Coach/advisor on merging finances in blended family.

My partner and I are inching towards merging our finances in our blended family with three children between us. Questions abound, like: do I pay my alimony and child support out of my own income, separate from hers, and separate from any joint bank account we have? Do I take on obligation to help her pay her student debt? Do we simply through all of our money into one big pot (a joint account) and use that to take care of all expenses for all five of us, regardless of source or history?

These are the sort of things we're wrestling with, and I imagine there is some class of finance professional out there who can help answer them. I'm not asking for 'financial planning' (how much to save each month today for retirement!) but for someone to articulate some different strategies and considerations for merging our finances.

It may be a "financial advisor" but what we want is someone to sit with us, understand the nuances of our situation, and make some suggestions, possibly multiple options, for establishing our joint finances.

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I am most definitely not a financial advisor but I can offer you advice as someone who inched towards merging finances in a blended family situation some years ago

1) I'd say YES you pay your alimony and child support out of your income, yourself.  My partner's income at the beginning fluctuated wildly and sometimes he'd have a really tight month, which meant I'd take on more of grocery expenses or whatever, but alimony and child support were HIS obligations. My obligations to his kids were to be nice to them.  (one exception - one year he was short of cash to pay his daughter's college tuition and I paid it, but he paid me back. I couldn't have sat there with money in my bank account and watched her get kicked out of school).  

2) Same with student debt, also an obligation she assumed before she met you - that's hers.  As for the rest, I think most couples (us included) in this kind of situation split their joint expenses, either 50/50 or proportionately (if one partner earns 2x as much as the other, they might pay more than half; or, in our case, my husband starting paying the cable bill because he wanted all the channels -- even though I watched TV too).  Once he got rid of his alimony and child support obligations, and was making a lot more than I was, he paid for all of the groceries and eating out - we still split the mortgage, property taxes, and utilities 50/50. It felt totally fair to both of us, which is really the goal.  We fight about a lot of stuff, but honestly, hardly at all about money.   

I don't necessarily think you need a financial planner to figure this out - that's more for investment type considerations.  To me this is more of a therapy type question.  

Hey. I know of a person that sounds a great fit for you. Her name is Valerie Sydnor! She is a licensed clinical social worker who has expanded into helping individuals & couples understand their financial beliefs, values, & traumas that may be impacting their behavior and relationships. She also helps with couples who are taking the next financial step together and building out a plan to merge their lives together.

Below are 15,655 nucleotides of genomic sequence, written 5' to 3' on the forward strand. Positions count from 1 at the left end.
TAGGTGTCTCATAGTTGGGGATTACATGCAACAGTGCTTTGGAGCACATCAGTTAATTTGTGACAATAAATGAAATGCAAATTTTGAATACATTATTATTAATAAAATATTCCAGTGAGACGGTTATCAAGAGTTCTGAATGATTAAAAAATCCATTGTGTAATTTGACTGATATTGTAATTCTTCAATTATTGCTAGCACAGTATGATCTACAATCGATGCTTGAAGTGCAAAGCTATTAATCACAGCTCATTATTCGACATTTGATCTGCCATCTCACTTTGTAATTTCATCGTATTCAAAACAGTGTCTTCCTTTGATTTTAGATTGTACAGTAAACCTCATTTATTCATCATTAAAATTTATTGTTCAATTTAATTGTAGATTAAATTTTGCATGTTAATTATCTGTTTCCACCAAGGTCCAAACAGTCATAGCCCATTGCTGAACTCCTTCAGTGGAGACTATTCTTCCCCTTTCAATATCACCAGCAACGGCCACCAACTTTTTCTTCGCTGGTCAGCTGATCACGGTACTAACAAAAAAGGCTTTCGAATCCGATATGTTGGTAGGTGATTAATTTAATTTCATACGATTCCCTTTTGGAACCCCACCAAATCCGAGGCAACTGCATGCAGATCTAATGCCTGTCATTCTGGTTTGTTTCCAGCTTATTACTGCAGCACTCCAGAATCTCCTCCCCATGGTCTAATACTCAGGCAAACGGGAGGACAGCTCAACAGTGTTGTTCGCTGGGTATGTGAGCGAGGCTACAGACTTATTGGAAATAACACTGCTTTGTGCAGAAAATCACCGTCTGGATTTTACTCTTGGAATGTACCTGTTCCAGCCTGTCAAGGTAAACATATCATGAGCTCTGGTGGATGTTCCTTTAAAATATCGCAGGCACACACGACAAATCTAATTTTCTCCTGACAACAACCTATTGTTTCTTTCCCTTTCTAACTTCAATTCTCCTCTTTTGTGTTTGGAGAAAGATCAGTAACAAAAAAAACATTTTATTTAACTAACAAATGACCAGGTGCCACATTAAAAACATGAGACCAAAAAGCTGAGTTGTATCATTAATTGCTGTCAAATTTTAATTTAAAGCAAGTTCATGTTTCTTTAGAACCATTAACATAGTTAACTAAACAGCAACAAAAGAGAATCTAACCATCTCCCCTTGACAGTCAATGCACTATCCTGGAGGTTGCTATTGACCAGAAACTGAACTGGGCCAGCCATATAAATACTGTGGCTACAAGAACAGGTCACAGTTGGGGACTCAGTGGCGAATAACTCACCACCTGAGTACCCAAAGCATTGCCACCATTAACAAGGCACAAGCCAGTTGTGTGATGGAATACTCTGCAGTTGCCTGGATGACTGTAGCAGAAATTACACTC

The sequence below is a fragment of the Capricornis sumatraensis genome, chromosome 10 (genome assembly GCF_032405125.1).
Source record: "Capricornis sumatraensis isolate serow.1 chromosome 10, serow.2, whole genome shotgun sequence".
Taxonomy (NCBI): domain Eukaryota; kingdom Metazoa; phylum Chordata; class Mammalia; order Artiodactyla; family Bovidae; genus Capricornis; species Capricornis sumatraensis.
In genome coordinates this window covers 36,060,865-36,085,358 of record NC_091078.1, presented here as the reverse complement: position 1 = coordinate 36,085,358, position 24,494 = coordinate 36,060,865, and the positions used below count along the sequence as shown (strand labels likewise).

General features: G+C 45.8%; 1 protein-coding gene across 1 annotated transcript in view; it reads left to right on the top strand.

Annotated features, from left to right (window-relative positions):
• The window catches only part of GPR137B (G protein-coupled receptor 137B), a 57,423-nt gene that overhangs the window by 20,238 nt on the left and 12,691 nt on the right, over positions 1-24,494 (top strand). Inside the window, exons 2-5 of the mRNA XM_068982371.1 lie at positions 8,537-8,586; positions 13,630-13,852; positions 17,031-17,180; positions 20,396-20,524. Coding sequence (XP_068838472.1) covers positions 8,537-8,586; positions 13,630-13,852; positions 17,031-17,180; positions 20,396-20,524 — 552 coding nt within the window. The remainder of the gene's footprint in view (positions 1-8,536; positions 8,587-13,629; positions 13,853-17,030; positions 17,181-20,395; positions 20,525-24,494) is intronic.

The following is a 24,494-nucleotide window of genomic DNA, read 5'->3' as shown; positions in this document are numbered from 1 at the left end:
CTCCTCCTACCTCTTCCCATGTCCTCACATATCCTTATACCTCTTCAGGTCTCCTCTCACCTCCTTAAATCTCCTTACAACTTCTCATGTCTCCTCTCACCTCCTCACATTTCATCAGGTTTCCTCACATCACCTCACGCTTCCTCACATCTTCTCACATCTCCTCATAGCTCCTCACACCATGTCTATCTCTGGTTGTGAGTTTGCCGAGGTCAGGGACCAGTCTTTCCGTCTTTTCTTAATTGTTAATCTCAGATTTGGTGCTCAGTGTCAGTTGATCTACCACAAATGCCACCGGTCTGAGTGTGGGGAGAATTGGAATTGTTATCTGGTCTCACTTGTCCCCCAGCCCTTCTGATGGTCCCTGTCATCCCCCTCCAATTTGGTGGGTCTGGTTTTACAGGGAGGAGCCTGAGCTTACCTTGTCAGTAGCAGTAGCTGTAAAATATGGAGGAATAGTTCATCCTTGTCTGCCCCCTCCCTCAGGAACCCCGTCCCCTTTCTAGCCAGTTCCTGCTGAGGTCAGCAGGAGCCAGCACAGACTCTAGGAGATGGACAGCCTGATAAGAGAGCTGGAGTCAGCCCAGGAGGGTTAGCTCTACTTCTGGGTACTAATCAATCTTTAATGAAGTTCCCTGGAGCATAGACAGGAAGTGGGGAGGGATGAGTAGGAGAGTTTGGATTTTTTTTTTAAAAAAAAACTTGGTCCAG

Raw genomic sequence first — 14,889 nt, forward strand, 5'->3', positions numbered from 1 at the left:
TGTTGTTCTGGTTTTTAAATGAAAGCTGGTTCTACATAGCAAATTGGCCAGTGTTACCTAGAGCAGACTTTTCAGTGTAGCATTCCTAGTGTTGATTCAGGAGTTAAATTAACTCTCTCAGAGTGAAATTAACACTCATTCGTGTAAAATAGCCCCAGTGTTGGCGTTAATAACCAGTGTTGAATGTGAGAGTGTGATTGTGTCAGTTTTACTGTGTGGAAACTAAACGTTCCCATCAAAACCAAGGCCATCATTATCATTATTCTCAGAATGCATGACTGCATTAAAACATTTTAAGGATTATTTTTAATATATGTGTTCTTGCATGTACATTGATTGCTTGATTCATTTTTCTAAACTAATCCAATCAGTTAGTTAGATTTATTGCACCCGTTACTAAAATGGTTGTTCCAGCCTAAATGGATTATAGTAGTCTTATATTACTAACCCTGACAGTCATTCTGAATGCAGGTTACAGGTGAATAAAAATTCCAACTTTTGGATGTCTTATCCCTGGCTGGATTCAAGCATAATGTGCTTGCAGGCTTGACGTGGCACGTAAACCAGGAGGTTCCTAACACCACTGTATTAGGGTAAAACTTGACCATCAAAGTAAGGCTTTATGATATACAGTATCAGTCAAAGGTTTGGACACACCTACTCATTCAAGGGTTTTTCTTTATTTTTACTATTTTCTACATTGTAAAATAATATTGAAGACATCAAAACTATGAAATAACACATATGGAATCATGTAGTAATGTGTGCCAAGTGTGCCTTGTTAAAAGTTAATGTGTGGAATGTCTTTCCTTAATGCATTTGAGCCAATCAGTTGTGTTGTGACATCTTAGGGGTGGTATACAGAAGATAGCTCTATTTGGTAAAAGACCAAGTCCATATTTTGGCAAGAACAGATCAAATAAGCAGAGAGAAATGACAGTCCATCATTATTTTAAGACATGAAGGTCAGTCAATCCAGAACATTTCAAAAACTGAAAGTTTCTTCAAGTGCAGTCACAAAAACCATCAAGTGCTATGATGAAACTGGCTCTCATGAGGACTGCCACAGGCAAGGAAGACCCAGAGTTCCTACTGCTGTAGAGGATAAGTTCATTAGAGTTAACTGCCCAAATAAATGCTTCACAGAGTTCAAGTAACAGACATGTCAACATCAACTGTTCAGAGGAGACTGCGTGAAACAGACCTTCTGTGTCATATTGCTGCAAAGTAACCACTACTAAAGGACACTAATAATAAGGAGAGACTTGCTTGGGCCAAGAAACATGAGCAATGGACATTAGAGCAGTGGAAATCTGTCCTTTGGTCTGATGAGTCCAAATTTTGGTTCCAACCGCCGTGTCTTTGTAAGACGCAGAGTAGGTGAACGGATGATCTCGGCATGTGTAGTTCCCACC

I have been working with her for about 3 years now when I was entering a relationship and merging my life with my partner. I wanted to make sure I had all my bases covered and knew my options. And more importantly how to protect my finances in the event things didn’t last. Cause let’s face it, people change! Valerie broke all information down in a way that was understandable and she’s honest. She helped me really look at my money story and how that has impacted how I see money in my life. 

You can find her at 510-999-8217 and

I’m not a professional but I’ve seen and lived all kinds of arrangements…Nolo Press has a great offering, The Living Together Guide or something like that. It covers lots of scenarios and options. 
My preference is keeping assets (and liabilities) separate and each contributing to a joint account for household and regular expenses. Blended families share a lot but what about your inheritors? 

Mostly I’m sending best wishes to you and your family

We're not a blended family, but have had minimal financial stress for the past 38 years by keeping separate accounts plus a joint account from which to pay household bills. 

When we got married, only i had debts (student loan and medical) and I paid those off myself.

It is much cleaner that way.  Recall the old saying, "it's where there is ambiguity that the lawyers make their money."

Personally, I am a stepparent and we did the one pot method- I helped pay off my spouse's student loans and credit card debt, child support and child expenses come from the joint account, etc. But we also didn't really think about or plan; we have primary custody, so I've always just considered my stepson as my family as I would my own child.

That said, I've heard great things about the book The Smart Stepfamily Guide to Financial Planning: Money Management Before and After You Blend a Family by Ron Deal. Hope that helps!